RTL ALC4040 HD CODEC, Play: 24bit/192 kHz, Record: 24bit/96 kHz

3.5 mm audio jack (supporting line out and microphone in, Plug-in Detection and Auto-Switch)

  • 1× HDMI audio output
  • RTL ALC4030U CODEC with 1 x 3.5mm audio jack (with mic and plug-in detection)
  • 1× S/PDIF TX pin
  • 1× PCM/I2S pins (from GPIO)
3.5 mm audio jack 1× HDMI audio output
1× S/PDIF TX pin (from GPIO)
1× PCM/I2S pins (from GPIO)
Other IO 40-pin header with:
  • up to 28× GPIO pins
  • up to 2× SPI bus
  • up to 2× I2C bus
  • up to 4× UART
  • up to 2× PWM
  • up to 1× PCM/I2S
  • 2× 5V power pins
  • 2× 3.3V power pins
  • 8× ground pins

1× 2-pin contact pin :

  • 1× PWM
  • 1× S/PDIF
40-pin header with:
  • up to 28× GPIO pins
  • up to 2× SPI bus
  • up to 2× I2C bus
  • up to 4× UART
  • up to 2× PWM
  • up to 1× PCM/I2S (Enhanced I2S pin with Slave mode)
  • 2× 5V power pins
  • 2× 3.3V power pins
  • 8× ground pins

1 x 2-pin contact pin :

  • 1× PWM
  • 1× S/PDIF

1× 2-pin Power-on Header

40-pin header with:
  • up to 28× GPIO pins
  • up to 2× SPI bus
  • up to 2× I2C bus
  • up to 4× UART
  • up to 2× PWM
  • up to 1× PCM/I2S
  • 2× 5V power pins
  • 2× 3.3V power pins
  • 8× ground pins

1× 2-pin Power-on Header

1× 2-pin eMMC recovery header

1× 2-pin contact pin :

  • 1× PWM
  • 1× S/PDIF
40-pin header with:
  • up to 28× GPIO pins
  • up to 2× SPI bus
  • up to 2× I2C bus
  • up to 4× UART
  • up to 2× PWM
  • up to 1× PCM/I2S (Enhanced I2S pin with Slave mode)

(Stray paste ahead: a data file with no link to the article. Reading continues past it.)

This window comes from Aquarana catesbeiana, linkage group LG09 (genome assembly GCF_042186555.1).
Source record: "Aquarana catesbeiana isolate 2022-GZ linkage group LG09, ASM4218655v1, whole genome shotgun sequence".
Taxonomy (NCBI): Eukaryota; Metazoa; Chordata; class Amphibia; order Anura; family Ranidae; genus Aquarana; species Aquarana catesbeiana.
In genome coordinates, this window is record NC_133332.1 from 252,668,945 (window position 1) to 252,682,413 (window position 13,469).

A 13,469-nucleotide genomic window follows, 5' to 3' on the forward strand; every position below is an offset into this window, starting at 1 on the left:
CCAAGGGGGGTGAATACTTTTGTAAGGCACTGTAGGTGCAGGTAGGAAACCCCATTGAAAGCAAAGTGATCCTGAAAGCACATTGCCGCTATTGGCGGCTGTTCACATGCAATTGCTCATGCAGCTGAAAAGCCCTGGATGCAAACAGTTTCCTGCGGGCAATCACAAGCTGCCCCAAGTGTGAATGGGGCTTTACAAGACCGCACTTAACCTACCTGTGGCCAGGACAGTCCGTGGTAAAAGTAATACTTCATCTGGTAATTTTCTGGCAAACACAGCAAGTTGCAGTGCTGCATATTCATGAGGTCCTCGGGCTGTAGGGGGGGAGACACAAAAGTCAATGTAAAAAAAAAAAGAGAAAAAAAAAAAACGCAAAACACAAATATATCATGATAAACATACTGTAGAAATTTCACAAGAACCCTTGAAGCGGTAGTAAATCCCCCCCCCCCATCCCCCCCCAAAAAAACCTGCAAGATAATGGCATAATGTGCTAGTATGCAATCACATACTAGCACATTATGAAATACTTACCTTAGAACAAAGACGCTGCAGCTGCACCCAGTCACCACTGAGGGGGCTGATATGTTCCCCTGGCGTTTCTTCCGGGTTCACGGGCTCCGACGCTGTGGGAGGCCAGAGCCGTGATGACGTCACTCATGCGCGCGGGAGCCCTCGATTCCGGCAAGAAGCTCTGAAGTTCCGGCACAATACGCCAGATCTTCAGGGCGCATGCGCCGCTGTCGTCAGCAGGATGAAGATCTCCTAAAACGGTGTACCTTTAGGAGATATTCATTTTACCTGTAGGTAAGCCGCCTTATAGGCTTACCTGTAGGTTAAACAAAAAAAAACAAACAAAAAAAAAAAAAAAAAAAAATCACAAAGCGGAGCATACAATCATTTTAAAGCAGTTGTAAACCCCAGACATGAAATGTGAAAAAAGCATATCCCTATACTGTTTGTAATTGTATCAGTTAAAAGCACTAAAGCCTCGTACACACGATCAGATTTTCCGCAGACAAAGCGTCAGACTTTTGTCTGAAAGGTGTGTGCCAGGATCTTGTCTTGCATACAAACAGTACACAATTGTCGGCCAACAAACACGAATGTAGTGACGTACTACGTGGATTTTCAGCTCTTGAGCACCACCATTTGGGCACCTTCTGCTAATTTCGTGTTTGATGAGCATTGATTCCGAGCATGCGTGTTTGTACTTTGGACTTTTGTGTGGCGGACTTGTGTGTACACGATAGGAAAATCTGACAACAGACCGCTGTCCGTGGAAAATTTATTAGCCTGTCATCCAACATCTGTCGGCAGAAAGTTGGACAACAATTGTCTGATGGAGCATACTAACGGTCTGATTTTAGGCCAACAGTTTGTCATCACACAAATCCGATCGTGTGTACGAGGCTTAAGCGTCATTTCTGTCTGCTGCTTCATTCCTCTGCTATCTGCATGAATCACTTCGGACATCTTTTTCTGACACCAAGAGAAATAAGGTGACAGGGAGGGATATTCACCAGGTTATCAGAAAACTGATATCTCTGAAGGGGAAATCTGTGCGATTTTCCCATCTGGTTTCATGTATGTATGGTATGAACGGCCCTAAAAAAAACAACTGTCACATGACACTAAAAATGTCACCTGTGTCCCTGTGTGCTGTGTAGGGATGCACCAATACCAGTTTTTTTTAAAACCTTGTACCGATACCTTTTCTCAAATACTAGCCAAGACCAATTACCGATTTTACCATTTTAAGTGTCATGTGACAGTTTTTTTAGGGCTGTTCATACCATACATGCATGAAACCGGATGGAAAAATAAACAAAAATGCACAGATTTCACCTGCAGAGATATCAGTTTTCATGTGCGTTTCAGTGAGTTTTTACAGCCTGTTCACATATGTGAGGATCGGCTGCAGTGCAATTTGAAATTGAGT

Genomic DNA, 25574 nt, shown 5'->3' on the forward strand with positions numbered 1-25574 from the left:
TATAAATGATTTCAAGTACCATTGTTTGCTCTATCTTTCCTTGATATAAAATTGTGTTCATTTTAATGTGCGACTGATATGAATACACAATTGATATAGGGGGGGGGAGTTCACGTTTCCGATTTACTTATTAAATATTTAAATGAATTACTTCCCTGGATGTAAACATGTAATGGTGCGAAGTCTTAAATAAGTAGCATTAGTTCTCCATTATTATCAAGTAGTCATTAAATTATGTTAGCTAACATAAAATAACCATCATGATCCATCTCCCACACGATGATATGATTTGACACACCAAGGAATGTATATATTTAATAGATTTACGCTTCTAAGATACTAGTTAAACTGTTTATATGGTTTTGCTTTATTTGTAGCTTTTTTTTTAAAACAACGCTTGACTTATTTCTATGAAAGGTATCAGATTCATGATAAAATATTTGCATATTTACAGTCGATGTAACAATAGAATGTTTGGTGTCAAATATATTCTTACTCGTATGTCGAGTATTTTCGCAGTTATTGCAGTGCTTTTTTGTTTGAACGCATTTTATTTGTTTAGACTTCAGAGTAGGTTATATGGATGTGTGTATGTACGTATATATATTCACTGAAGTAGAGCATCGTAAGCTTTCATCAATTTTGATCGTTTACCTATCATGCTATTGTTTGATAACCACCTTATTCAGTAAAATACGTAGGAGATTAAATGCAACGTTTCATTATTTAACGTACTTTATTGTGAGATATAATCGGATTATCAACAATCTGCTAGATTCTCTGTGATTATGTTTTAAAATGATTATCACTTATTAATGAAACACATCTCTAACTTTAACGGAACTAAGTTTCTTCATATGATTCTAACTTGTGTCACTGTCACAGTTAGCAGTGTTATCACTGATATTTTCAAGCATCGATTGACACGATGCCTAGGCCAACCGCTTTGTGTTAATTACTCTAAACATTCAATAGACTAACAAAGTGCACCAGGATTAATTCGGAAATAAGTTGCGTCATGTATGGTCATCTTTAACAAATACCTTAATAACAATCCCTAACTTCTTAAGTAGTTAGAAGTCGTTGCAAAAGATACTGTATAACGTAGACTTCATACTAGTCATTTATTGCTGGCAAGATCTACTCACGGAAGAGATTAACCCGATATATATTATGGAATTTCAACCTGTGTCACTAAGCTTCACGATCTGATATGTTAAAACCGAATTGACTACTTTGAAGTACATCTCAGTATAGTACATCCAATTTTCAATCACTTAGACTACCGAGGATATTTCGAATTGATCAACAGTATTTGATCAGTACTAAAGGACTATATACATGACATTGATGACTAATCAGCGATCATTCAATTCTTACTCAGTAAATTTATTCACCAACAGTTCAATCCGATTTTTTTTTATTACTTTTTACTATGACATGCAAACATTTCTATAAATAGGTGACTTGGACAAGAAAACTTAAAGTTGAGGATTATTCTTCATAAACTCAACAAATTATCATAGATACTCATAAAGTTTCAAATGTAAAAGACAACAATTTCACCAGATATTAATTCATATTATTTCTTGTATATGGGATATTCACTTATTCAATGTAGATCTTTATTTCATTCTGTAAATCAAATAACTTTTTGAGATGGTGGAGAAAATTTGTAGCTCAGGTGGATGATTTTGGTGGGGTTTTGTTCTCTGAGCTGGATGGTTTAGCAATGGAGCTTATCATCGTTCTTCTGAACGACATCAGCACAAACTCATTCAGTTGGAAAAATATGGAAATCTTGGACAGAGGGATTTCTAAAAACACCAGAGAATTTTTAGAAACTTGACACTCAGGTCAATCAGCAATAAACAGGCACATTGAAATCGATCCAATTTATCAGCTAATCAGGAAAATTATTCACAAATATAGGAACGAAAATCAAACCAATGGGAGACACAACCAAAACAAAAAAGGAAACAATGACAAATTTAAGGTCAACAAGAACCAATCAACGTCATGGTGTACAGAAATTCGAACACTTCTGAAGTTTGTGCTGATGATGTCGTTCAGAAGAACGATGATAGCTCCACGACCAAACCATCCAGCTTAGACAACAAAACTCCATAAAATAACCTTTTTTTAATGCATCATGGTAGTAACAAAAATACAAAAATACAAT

• 2× 5V power pins
  • 2× 3.3V power pins
  • 8× ground pins
40-pin header with:
  • up to 28× GPIO pins
  • up to 2× SPI bus
  • up to 2× I2C bus
  • up to 4× UART
  • up to 2× PWM
  • up to 1× PCM/I2S (Enhanced I2S pin with Slave mode)
  • 2× 5V power pins
  • 2× 3.3V power pins
  • 8× ground pins

mPCIe Card & nanoSIM card slot for 4G/LTE

40-pin header with:
  • up to 28× GPIO pins
  • up to 2× SPI bus
  • up to 2× I2C bus
  • up to 2× UART
  • up to 3× PWM
  • up to 1× S/PDIF TX
  • up to 1× PCM/I2S (Enhanced I2S pin with Slave mode)
  • 2× 5V power pins
  • 2× 3.3V power pins
  • 8× ground pins

1× 2-pin Recovery header
1× 2-pin Power-on header
1× 2-pin Reset header
1× 2-pin Debug UART header
1× 2-pin DC Fan header
1× 2-pin RTC Battery header

USB USB 2.0 ports USB 3.0, 1x USB-C USB 3.0 ports, 1x USB-C USB 3.2 Gen1 Type A ports
USB 3.2 Gen1 Type C (OTG & DisplayPort 1.2)
1× USB 3.2 Gen1 Type-C OTG port
2× USB 3.2 Gen1 Type-A ports
2× USB 2.0 Pin header
Wired
Network
Gigabit LAN (not shared with USB bus)